Subject(s)
COVID-19/immunology , Cytokines/metabolism , Inflammation/immunology , Macrophages/immunology , SARS-CoV-2/physiology , Ubiquitins/metabolism , Cell Differentiation , Coronavirus Papain-Like Proteases/metabolism , Cytokines/genetics , Gene Knockdown Techniques , HeLa Cells , Humans , Immune Evasion , Immunity, Innate , Influenza A virus/physiology , Influenza, Human/immunology , Pluripotent Stem Cells/cytology , Ubiquitination , Ubiquitins/genetics , Zika Virus/physiology , Zika Virus Infection/immunology
14.
Pathogens ; 10(10)2021 Oct 02.
Article in English | MEDLINE | ID: covidwho-1444291

ABSTRACT

Viral transcription is an essential step of SARS-CoV-2 infection after invasion into the target cells. Antiviral drugs such as remdesivir, which is used to treat COVID-19 patients, targets the viral RNA synthesis. Understanding the mechanism of viral transcription may help to develop new therapeutic treatment by perturbing virus replication. In this study, we established 28 ddPCR assays and designed specific primers/probe sets to detect the RNA levels of 15 NSP, 9 ORF, and 4 structural genes of SARS-CoV-2. The transcriptional kinetics of these viral genes were determined longitudinally from the beginning of infection to 12 h postinfection in Caco-2 cells. We found that SARS-CoV-2 takes around 6 h to hijack the cells before the initiation of viral transcription process in human cells. Our results may contribute to a deeper understanding of the mechanisms of SARS-CoV-2 infection.

15.
Cell Rep ; 35(8): 109173, 2021 05 25.
Article in English | MEDLINE | ID: covidwho-1227991

ABSTRACT

Individuals with the 2019 coronavirus disease (COVID-19) show varying severity of the disease, ranging from asymptomatic to requiring intensive care. Although monoclonal antibodies specific to the severe acute respiratory syndrome coronavirus 2 (SARS-CoV-2) have been identified, we still lack an understanding of the overall landscape of B cell receptor (BCR) repertoires in individuals with COVID-19. We use high-throughput sequencing of bulk and plasma B cells collected at multiple time points during infection to characterize signatures of the B cell response to SARS-CoV-2 in 19 individuals. Using principled statistical approaches, we associate differential features of BCRs with different disease severity. We identify 38 significantly expanded clonal lineages shared among individuals as candidates for responses specific to SARS-CoV-2. Using single-cell sequencing, we verify the reactivity of BCRs shared among individuals to SARS-CoV-2 epitopes. Moreover, we identify the natural emergence of a BCR with cross-reactivity to SARS-CoV-1 and SARS-CoV-2 in some individuals. Our results provide insights important for development of rational therapies and vaccines against COVID-19.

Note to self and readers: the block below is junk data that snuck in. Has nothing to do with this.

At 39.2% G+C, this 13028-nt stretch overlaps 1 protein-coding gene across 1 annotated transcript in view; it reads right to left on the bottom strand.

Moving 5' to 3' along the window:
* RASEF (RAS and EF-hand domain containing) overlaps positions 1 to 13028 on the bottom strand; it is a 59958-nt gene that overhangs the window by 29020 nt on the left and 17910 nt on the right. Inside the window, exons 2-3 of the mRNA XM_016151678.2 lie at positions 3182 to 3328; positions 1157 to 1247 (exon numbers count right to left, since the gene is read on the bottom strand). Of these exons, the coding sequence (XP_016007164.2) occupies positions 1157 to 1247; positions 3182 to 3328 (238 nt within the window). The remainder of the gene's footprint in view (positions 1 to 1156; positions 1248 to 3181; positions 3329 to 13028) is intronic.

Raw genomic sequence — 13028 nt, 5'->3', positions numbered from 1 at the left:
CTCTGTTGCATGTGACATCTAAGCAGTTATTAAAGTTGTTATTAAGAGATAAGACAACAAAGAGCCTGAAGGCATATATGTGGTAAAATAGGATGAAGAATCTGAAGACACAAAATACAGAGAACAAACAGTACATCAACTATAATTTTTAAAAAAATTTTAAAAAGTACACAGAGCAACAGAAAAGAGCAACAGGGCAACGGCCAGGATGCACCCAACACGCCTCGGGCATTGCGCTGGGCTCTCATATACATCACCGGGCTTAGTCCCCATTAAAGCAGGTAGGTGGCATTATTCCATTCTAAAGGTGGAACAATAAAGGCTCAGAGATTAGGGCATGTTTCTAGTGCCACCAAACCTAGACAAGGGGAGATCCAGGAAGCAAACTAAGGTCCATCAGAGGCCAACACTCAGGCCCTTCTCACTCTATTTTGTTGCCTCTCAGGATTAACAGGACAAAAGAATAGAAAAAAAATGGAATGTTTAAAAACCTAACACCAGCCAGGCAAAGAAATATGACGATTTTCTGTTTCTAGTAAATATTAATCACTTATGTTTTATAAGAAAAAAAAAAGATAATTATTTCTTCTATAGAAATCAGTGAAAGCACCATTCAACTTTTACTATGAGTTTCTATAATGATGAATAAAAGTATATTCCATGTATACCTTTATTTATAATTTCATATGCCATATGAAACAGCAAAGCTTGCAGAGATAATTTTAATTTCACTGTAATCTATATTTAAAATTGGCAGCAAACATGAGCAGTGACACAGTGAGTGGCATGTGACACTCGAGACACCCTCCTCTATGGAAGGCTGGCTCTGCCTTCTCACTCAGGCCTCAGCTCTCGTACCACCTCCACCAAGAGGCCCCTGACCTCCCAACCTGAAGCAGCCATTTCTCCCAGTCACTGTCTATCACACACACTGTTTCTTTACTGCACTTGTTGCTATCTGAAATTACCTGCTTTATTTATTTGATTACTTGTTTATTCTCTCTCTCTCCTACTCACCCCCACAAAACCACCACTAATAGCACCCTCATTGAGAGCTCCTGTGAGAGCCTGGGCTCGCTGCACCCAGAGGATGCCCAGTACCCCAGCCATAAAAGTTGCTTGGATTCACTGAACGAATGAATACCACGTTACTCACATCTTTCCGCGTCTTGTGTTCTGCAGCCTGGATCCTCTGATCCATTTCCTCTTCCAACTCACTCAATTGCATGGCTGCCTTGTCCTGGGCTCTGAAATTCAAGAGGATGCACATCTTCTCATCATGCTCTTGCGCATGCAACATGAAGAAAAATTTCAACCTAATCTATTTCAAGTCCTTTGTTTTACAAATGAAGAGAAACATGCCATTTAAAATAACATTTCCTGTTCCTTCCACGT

Subject(s)
B-Lymphocytes/immunology , COVID-19/immunology , Cross Reactions , Receptors, Antigen, B-Cell/genetics , Receptors, Antigen, B-Cell/immunology , SARS-CoV-2/immunology , Animals , Antibodies, Viral/immunology , COVID-19/genetics , Epitopes , High-Throughput Nucleotide Sequencing , Humans , Severity of Illness Index , Sf9 Cells , Single-Cell Analysis , Spike Glycoprotein, Coronavirus/immunology
16.
ACS Cent Sci ; 7(5): 792-802, 2021 May 26.
Article in English | MEDLINE | ID: covidwho-1225483

ABSTRACT

The outbreak of coronavirus disease 2019 (COVID-19), caused by the severe acute respiratory syndrome coronavirus 2 (SARS-CoV-2), is a global threat to human health. Using a multidisciplinary approach, we identified and validated the hepatitis C virus (HCV) protease inhibitor simeprevir as an especially promising repurposable drug for treating COVID-19. Simeprevir potently reduces SARS-CoV-2 viral load by multiple orders of magnitude and synergizes with remdesivir in vitro. Mechanistically, we showed that simeprevir not only inhibits the main protease (Mpro) and unexpectedly the RNA-dependent RNA polymerase (RdRp) but also modulates host immune responses. Our results thus reveal the possible anti-SARS-CoV-2 mechanism of simeprevir and highlight the translational potential of optimizing simeprevir as a therapeutic agent for managing COVID-19 and future outbreaks of CoV.

17.
Lancet Infect Dis ; 21(3): 385-395, 2021 03.
Article in English | MEDLINE | ID: covidwho-1162009

ABSTRACT